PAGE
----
Also within the traditional family there is a “mother”. a person committed to be the love glue of the family. Let’s look at Mary for some characteristics of this family member. Mary was a great listener. She had a tremendous faith that allowed her to trust in God; this faith allowed her much courage and she not only listened to God but was fearless in going out into uncharted waters. Mary was wise and loving and could read the will and needs of her family. She always put the welfare of her family first over her needs and desires.

Also within the traditional family there are children. Let’s look at Jesus to see what characteristics this family member has. Jesus was also a great listener. He listened to his parents and to his heavenly father. He was a student, a person thirsty to learn about his faith and his roots. Jesus was obedient to the will of his family and to the will of his heavenly father. Jesus was like the other family members, loving and caring about the welfare of his family and the welfare of others.

This relationship we call “family” was a creation of God with the purpose and design to help foster and grow the kingdom of God. So what is missing from our traditional definition of “Holy Family” is a very important member, that member being God, the Father, the creator of this entity. When God is so recognized we are no longer just a family we are now a “holy family” for we recognize that we were brought together through the divine plan of the Father!

Within our culture we see many attacks on the family. We find so called experts who are trying to re-define what a family is. We find a culture trying to re-define the roles of mother, father and children within a family, and even telling us that certain positions are not necessary to have a family. Whenever humans try to alter God’s divine plan there are going to be malfunctions and problems. If we remove for example certain parts of an automobile, we find that it does not run as good. Why, because we are altering what its creator intended. If certain key parts of a car are removed at some point it will no longer function or run. So it is with God’s creation of family. If we try and alter what the creator intended at some point it breaks down and will no longer function. Paul’s Letter to the Colossians today, tells it all, “Wives, be subordinate to your husbands, as is proper in the Lord. Husbands, love your wives, and avoid any bitterness toward them. Children obey your parents in everything, for this is pleasing to the Lord. Fathers, do not provoke your children, so they may not become discouraged.

As members of the Holy Family of God our spirits are joined so that we can receive the benefits of intimacy both in this life and in the next. That means death becomes non existent. Those of you who have experienced the loss of a loved one know what I am talking about. While body presence may be missing the spirit of Holy family members lives on and time is no longer relevant. Members of God’s Holy Family continue their presence with us even after death. During the Advent Season I pondered this point when I was feeling bad that our Churches could not be filled to capacity because of Covid limitations. But during Mass I realized that our Church’s are still filled to capacity not just on Christmas and Easter but at every Mass because our deceased Holy Family members are still here with us in Spirit filling our Churches with standing room only. You know I am a Student of the Spirit. I’m going to share a quote from a favorite website of mine, Spirit Daily. Jeannie Ewing is a Catholic spirituality writer who writes about the moving through grief, the value of redemptive suffering, and how to wait for God’s timing fruitfully. She says this about the mystery of the Holy Spirit:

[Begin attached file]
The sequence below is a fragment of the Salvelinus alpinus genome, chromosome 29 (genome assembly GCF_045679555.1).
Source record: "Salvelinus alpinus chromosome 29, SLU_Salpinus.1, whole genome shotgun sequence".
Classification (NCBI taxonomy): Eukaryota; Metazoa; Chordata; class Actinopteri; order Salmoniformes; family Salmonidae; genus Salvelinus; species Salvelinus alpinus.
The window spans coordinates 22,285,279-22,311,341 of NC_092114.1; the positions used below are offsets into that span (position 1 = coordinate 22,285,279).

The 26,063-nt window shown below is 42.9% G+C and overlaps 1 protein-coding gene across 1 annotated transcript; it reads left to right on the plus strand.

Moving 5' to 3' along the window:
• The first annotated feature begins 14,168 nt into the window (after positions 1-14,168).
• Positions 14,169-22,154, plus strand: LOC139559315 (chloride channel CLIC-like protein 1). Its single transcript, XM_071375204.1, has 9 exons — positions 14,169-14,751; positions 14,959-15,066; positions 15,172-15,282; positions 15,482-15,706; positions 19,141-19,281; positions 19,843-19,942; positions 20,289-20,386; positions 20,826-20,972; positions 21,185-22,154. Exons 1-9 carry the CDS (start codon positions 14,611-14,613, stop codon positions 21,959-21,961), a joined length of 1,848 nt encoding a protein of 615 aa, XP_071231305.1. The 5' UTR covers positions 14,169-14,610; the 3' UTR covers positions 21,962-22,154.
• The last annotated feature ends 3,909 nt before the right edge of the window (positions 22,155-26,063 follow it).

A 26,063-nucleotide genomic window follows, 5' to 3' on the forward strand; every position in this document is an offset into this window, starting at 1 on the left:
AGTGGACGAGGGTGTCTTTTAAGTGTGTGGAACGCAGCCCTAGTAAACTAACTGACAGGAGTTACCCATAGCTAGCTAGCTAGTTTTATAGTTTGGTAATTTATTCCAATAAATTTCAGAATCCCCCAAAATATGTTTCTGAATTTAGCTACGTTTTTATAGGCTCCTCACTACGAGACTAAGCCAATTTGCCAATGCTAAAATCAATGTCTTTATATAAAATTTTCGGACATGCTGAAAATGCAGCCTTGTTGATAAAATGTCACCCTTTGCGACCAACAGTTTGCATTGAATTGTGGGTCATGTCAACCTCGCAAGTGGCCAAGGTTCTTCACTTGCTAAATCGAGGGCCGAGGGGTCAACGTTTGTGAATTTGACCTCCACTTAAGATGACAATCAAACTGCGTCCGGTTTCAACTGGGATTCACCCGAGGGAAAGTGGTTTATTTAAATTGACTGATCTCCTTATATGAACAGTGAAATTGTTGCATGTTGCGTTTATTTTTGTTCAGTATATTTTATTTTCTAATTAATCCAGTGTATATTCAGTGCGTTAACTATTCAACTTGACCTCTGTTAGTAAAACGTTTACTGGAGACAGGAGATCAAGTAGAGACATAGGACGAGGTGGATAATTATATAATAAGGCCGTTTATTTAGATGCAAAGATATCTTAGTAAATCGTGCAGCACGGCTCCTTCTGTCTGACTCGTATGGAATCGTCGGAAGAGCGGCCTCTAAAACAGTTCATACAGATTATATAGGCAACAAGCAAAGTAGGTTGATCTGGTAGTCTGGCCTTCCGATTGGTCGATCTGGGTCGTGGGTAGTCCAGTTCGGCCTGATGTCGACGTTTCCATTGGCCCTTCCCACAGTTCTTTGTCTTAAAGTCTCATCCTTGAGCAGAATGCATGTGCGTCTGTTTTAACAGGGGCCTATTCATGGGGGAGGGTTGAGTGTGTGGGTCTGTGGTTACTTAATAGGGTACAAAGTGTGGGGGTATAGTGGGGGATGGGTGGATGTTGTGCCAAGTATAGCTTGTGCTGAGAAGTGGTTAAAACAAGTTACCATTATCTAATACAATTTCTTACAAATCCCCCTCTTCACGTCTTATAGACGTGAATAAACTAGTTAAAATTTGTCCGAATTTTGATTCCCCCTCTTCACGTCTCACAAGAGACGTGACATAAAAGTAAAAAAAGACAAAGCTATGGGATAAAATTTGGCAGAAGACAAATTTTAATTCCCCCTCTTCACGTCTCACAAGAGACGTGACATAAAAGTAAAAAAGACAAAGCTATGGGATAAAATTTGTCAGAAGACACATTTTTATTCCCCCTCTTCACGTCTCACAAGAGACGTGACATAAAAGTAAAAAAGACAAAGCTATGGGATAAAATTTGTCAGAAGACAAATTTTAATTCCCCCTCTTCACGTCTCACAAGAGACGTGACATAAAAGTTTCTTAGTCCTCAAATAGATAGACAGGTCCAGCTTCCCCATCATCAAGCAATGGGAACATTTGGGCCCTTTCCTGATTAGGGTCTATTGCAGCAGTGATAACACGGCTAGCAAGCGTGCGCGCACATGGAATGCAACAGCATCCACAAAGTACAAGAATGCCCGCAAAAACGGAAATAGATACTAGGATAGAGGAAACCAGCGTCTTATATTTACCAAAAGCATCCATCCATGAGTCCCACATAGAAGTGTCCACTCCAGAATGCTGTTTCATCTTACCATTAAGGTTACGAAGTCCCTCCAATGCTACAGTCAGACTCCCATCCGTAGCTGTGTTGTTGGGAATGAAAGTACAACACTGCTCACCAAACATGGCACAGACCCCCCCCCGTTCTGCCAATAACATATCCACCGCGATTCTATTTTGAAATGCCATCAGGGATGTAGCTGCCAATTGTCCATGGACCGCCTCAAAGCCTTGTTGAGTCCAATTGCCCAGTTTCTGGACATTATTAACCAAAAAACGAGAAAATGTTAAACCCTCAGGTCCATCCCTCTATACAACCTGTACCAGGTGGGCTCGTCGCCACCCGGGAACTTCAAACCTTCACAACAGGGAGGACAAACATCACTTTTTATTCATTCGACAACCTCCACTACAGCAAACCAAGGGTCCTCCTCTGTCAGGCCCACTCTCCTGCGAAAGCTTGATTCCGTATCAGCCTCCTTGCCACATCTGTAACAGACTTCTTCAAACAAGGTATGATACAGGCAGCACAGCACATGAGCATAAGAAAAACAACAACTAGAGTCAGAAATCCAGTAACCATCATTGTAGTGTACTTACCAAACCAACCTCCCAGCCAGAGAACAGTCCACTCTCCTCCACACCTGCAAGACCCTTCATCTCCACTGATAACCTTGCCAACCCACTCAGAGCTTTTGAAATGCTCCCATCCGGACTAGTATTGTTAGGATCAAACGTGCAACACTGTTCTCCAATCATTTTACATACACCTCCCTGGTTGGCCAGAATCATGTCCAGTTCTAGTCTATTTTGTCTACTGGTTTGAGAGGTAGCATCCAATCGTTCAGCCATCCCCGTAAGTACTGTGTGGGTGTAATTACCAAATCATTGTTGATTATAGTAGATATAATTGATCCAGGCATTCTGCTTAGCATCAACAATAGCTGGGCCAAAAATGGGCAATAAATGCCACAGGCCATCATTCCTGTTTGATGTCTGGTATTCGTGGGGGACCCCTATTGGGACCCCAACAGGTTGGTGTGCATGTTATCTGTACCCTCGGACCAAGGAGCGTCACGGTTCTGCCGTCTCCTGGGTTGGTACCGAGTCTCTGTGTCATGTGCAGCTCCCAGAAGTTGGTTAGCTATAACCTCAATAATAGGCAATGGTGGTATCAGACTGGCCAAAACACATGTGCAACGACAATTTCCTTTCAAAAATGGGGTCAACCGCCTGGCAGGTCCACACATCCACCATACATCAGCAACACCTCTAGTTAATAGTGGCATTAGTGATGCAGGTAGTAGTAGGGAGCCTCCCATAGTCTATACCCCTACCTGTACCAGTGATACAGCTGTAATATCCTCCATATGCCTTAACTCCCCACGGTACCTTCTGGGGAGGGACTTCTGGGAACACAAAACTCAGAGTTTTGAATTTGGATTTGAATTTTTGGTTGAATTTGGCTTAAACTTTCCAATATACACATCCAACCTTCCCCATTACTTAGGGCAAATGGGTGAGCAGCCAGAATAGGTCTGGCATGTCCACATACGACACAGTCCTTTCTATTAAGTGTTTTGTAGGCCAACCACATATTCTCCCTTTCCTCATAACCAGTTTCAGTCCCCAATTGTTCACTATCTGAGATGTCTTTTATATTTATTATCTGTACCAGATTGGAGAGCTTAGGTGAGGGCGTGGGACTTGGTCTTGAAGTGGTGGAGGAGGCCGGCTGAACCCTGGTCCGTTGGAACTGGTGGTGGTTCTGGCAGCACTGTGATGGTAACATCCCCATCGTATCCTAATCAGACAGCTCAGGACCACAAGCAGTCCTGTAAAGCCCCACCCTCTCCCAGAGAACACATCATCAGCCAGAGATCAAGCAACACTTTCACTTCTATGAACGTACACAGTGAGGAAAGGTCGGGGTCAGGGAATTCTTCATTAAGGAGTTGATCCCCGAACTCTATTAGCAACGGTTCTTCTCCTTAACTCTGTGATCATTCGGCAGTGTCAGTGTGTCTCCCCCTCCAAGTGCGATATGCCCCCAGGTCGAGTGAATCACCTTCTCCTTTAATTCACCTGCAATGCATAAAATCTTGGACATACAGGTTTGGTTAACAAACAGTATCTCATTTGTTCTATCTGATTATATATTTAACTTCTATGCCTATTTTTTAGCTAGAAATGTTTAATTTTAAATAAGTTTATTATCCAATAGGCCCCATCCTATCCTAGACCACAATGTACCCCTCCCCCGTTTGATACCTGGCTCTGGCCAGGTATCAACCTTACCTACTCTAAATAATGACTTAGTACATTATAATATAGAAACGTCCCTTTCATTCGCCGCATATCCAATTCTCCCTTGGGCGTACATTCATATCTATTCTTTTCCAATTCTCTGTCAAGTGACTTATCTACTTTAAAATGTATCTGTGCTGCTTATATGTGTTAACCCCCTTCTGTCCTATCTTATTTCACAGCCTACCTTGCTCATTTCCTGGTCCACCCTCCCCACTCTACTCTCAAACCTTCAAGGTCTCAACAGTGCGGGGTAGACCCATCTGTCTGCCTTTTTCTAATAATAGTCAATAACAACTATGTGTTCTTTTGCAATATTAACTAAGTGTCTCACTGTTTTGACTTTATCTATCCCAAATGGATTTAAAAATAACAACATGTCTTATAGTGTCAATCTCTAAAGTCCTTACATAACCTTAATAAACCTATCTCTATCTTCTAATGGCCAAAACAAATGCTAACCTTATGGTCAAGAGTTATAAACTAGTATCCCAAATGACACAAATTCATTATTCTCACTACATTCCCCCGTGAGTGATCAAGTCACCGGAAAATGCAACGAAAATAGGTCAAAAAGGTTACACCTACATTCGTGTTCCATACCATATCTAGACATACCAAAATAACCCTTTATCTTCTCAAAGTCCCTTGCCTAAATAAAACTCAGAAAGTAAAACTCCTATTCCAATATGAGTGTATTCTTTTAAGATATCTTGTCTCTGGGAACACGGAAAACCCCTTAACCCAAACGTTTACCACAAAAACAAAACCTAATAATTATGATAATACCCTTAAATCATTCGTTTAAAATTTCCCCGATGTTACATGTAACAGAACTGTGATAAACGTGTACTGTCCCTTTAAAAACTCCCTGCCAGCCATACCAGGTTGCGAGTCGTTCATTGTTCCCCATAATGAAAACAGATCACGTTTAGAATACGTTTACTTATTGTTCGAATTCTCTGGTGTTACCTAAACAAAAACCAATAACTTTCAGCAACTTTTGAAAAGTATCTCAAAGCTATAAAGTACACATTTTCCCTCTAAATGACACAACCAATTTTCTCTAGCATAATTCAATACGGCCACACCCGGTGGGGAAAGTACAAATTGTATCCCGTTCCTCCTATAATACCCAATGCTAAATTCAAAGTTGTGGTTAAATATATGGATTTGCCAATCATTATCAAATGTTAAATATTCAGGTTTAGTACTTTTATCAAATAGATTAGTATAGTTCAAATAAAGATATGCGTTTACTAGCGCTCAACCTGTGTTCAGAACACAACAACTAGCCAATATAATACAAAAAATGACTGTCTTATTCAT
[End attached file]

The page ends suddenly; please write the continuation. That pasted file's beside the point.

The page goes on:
When you’ve learned to attune yourself to the stirrings of the Holy Spirit, you will be aware of His presence in you at all times. Sometimes God chooses to sleep in us, and we don’t notice Him moving or working. Other times, we have a distant but keen awareness that God is accompanying us through a difficult decision or terrifying prognosis.

One day we come to a realization that all we do throughout our days are done in and with Him. Even when we do not consciously or formally make an offering to God, the union we share with Him is so obvious that we don’t need to speak but just be. In that being, we discover the place where we end and God begins is a very short thread.

We are told by our Church Leaders that it is believed that during Christmas that God releases the most family members from Purgatory and welcomes them into heaven. I believe that is because of our Prayers and Masses that are offered up for those Souls who have joined us to celebrate Eucharist. So to all of the deceased Holy Family spiritual members with us today we need to say “Merry Christmas” and thanks for joining our Holy Family celebrations.

Naming Jesus — January 1 — Mary the Mother of God

January 7, 2020